Fever (pyrexia) is defined as an elevation of core body temperature above the level normally maintained by the individual. Under normal circumstances, core body temperature (the temperature of blood in the right atrium) is tightly regulated, with circadian variations over a range that usually does not exceed 1� F (0.6� C) and a mean value of 98.6� F (37� C) (the normal "set-point"). An array of thermoregulatory mechanisms, described in detail here, ensure that this temperature is maintained. During episodes of fever, the thermoregulatory set-point is shifted such that the same thermoregulatory mechanisms are used to maintain an abnormally elevated temperature.
It is important to realize that fever is not equivalent to an elevated core temperature but to an elevated set-point. Under many circumstances, ranging from intense physical exertion to immersion in hot liquids, core temperature may be elevated yet fever does not exist because the body is attempting to cope with the departure from homeostasis. Failure of thermoregulation may also be associated with elevated core temperature; this problem too (which occurs in malignant hyperthermia) is distinct from fever.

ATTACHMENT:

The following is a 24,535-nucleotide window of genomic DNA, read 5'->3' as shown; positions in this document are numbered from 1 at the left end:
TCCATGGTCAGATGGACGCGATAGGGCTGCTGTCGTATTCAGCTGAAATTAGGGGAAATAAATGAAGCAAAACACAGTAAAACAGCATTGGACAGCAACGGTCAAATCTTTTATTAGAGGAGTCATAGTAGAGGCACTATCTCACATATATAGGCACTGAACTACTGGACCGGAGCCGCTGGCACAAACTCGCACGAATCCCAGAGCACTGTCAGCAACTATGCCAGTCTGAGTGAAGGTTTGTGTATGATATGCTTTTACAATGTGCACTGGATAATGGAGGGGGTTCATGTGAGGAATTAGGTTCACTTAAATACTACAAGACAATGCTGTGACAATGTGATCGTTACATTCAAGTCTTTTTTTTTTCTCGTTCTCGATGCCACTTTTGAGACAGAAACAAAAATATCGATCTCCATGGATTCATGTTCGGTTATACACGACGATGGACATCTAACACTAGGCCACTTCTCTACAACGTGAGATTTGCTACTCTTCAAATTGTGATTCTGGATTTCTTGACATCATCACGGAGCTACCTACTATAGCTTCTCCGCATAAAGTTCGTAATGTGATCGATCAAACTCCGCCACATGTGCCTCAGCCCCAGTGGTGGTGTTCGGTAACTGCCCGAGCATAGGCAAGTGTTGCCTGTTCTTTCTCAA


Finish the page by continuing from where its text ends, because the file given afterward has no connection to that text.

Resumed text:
Core body temperature is determined by two opposing processes, each of which is regulated by the central nervous system. On the one hand, energy in the form of heat is generated by living tissues ("thermogenesis"). Energy may be passively absorbed from the environment as well. On the other hand, energy is inevitably lost to the environment, chiefly through the emission of infrared radiation and through transfer of energy to the surrounding medium. The temperature at which tissues are maintained is related to heat capacity (e.g., to the amount of energy required to elevate temperature by a defined increment) and to the quantity of energy lost or gained by the system.
Metabolic reactions proceed more rapidly at an elevated temperature....